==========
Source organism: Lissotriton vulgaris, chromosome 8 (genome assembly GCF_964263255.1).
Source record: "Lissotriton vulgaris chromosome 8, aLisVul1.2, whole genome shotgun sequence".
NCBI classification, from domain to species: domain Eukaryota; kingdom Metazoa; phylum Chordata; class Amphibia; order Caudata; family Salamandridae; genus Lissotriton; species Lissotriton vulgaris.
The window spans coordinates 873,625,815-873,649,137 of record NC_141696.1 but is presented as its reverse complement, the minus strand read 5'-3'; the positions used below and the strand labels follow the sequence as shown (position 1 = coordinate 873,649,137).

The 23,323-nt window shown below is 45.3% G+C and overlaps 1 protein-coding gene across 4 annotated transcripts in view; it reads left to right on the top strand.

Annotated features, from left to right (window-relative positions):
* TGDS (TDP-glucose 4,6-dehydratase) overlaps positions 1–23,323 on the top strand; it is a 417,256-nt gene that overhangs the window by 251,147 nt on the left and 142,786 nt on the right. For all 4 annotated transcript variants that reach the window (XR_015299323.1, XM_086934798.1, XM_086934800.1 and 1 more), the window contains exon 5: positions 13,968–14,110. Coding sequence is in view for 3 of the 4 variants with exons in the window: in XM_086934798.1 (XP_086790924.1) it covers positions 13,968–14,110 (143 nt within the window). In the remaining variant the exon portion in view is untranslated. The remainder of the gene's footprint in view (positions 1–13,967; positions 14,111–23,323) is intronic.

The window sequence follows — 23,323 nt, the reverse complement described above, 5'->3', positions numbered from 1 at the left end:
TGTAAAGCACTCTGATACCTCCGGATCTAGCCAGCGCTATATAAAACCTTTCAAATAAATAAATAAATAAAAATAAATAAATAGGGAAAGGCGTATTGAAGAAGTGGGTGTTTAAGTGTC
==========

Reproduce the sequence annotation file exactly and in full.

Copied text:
Source organism: Lissotriton vulgaris, chromosome 8 (genome assembly GCF_964263255.1).
Source record: "Lissotriton vulgaris chromosome 8, aLisVul1.2, whole genome shotgun sequence".
NCBI classification, from domain to species: domain Eukaryota; kingdom Metazoa; phylum Chordata; class Amphibia; order Caudata; family Salamandridae; genus Lissotriton; species Lissotriton vulgaris.
The window spans coordinates 873,625,815-873,649,137 of record NC_141696.1 but is presented as its reverse complement, the minus strand read 5'-3'; the positions used below and the strand labels follow the sequence as shown (position 1 = coordinate 873,649,137).

The 23,323-nt window shown below is 45.3% G+C and overlaps 1 protein-coding gene across 4 annotated transcripts in view; it reads left to right on the top strand.

Annotated features, from left to right (window-relative positions):
* TGDS (TDP-glucose 4,6-dehydratase) overlaps positions 1–23,323 on the top strand; it is a 417,256-nt gene that overhangs the window by 251,147 nt on the left and 142,786 nt on the right. For all 4 annotated transcript variants that reach the window (XR_015299323.1, XM_086934798.1, XM_086934800.1 and 1 more), the window contains exon 5: positions 13,968–14,110. Coding sequence is in view for 3 of the 4 variants with exons in the window: in XM_086934798.1 (XP_086790924.1) it covers positions 13,968–14,110 (143 nt within the window). In the remaining variant the exon portion in view is untranslated. The remainder of the gene's footprint in view (positions 1–13,967; positions 14,111–23,323) is intronic.

The window sequence follows — 23,323 nt, the reverse complement described above, 5'->3', positions numbered from 1 at the left end:
TGTAAAGCACTCTGATACCTCCGGATCTAGCCAGCGCTATATAAAACCTTTCAAATAAATAAATAAATAAAAATAAATAAATAGGGAAAGGCGTATTGAAGAAGTGGGTGTTTAAGTGTC